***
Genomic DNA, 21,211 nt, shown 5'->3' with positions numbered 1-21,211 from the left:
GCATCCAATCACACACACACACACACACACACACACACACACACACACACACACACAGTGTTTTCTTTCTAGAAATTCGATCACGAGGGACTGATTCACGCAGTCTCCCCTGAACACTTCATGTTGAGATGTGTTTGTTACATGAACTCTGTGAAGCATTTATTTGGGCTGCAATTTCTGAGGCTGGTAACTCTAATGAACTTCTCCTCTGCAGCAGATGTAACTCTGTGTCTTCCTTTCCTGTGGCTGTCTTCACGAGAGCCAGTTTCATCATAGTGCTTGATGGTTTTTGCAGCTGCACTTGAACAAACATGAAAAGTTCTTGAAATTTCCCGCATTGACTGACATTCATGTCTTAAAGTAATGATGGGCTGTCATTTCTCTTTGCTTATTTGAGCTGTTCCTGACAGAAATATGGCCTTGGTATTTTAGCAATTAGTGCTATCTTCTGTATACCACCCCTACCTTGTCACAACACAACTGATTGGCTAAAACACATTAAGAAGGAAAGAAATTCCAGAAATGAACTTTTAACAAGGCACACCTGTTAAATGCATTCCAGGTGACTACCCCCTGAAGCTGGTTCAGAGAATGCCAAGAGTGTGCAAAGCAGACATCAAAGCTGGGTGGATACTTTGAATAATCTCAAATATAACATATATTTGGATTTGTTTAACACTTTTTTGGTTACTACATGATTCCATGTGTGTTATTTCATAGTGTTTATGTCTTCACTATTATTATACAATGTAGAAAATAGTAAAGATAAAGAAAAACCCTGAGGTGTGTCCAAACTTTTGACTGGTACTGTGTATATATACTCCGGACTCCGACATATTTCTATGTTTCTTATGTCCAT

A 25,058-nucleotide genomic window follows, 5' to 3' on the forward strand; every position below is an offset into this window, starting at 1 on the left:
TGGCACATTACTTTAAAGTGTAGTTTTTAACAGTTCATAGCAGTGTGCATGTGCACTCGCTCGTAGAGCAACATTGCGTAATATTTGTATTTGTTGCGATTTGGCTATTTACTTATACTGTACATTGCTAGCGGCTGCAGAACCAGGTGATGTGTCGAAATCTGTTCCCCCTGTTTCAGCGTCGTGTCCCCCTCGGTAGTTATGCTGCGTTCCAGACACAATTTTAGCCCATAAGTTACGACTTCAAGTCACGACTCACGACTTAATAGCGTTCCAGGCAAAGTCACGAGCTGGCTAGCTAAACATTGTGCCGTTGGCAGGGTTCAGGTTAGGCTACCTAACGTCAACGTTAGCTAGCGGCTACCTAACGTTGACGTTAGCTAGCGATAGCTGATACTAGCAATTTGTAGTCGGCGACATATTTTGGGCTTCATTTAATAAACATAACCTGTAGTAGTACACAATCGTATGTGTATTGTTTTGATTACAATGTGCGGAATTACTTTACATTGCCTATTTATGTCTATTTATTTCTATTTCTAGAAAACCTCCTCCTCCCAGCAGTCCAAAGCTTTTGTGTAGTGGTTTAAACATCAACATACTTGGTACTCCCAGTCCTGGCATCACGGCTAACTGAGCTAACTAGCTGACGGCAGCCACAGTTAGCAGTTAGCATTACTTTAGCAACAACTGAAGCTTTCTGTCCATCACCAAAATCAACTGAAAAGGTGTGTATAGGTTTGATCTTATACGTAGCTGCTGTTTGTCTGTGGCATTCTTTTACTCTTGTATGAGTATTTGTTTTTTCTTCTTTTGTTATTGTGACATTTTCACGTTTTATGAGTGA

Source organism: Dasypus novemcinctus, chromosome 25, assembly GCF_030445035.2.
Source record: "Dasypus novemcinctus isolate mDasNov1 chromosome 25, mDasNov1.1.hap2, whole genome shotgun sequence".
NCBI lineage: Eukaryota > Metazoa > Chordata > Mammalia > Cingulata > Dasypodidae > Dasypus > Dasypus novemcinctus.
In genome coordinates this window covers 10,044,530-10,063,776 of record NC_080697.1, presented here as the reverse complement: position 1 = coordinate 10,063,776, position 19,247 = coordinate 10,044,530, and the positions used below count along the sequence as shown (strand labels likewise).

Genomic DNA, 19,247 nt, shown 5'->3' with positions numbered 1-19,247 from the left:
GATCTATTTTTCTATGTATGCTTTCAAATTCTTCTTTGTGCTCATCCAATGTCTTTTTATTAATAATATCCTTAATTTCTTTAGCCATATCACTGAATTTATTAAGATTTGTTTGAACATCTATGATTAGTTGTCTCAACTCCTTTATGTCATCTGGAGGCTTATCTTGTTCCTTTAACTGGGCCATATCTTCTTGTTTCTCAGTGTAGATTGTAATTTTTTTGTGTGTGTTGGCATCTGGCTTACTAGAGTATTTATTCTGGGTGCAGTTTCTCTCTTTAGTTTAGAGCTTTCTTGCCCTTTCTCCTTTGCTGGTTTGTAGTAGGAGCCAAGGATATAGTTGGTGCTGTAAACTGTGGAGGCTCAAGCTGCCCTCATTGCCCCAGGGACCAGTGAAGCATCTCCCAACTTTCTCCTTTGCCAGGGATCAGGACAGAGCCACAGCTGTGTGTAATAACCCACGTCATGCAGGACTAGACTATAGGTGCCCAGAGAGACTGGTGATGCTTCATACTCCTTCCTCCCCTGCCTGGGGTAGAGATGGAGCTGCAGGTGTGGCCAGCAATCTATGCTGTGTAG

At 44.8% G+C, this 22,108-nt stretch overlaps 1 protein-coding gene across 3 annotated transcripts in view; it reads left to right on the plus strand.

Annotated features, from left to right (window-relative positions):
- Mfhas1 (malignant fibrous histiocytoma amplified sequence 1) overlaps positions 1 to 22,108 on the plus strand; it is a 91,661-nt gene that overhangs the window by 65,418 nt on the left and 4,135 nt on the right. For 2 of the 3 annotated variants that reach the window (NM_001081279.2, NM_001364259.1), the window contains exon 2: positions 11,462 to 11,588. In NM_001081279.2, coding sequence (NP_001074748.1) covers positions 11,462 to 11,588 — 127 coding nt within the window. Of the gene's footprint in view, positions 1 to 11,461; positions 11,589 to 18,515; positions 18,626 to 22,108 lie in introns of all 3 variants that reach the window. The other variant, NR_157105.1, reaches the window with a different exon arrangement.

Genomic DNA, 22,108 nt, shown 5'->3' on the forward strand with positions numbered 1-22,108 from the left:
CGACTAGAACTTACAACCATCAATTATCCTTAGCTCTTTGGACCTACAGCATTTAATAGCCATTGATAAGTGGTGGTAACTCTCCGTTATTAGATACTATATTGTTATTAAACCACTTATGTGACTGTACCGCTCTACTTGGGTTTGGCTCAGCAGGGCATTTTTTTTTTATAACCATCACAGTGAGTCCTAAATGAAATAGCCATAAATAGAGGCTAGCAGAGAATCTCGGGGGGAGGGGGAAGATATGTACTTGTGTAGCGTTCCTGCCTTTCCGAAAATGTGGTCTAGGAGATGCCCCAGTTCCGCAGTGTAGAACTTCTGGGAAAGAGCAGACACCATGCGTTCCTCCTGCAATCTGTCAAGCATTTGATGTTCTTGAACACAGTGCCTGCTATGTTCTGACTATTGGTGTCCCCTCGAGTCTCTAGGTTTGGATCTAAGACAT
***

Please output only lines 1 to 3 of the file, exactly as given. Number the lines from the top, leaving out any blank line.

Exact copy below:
Genomic DNA, 21,211 nt, shown 5'->3' with positions numbered 1-21,211 from the left:
GCATCCAATCACACACACACACACACACACACACACACACACACACACACACACACAGTGTTTTCTTTCTAGAAATTCGATCACGAGGGACTGATTCACGCAGTCTCCCCTGAACACTTCATGTTGAGATGTGTTTGTTACATGAACTCTGTGAAGCATTTATTTGGGCTGCAATTTCTGAGGCTGGTAACTCTAATGAACTTCTCCTCTGCAGCAGATGTAACTCTGTGTCTTCCTTTCCTGTGGCTGTCTTCACGAGAGCCAGTTTCATCATAGTGCTTGATGGTTTTTGCAGCTGCACTTGAACAAACATGAAAAGTTCTTGAAATTTCCCGCATTGACTGACATTCATGTCTTAAAGTAATGATGGGCTGTCATTTCTCTTTGCTTATTTGAGCTGTTCCTGACAGAAATATGGCCTTGGTATTTTAGCAATTAGTGCTATCTTCTGTATACCACCCCTACCTTGTCACAACACAACTGATTGGCTAAAACACATTAAGAAGGAAAGAAATTCCAGAAATGAACTTTTAACAAGGCACACCTGTTAAATGCATTCCAGGTGACTACCCCCTGAAGCTGGTTCAGAGAATGCCAAGAGTGTGCAAAGCAGACATCAAAGCTGGGTGGATACTTTGAATAATCTCAAATATAACATATATTTGGATTTGTTTAACACTTTTTTGGTTACTACATGATTCCATGTGTGTTATTTCATAGTGTTTATGTCTTCACTATTATTATACAATGTAGAAAATAGTAAAGATAAAGAAAAACCCTGAGGTGTGTCCAAACTTTTGACTGGTACTGTGTATATATACTCCGGACTCCGACATATTTCTATGTTTCTTATGTCCAT

A 25,058-nucleotide genomic window follows, 5' to 3' on the forward strand; every position below is an offset into this window, starting at 1 on the left: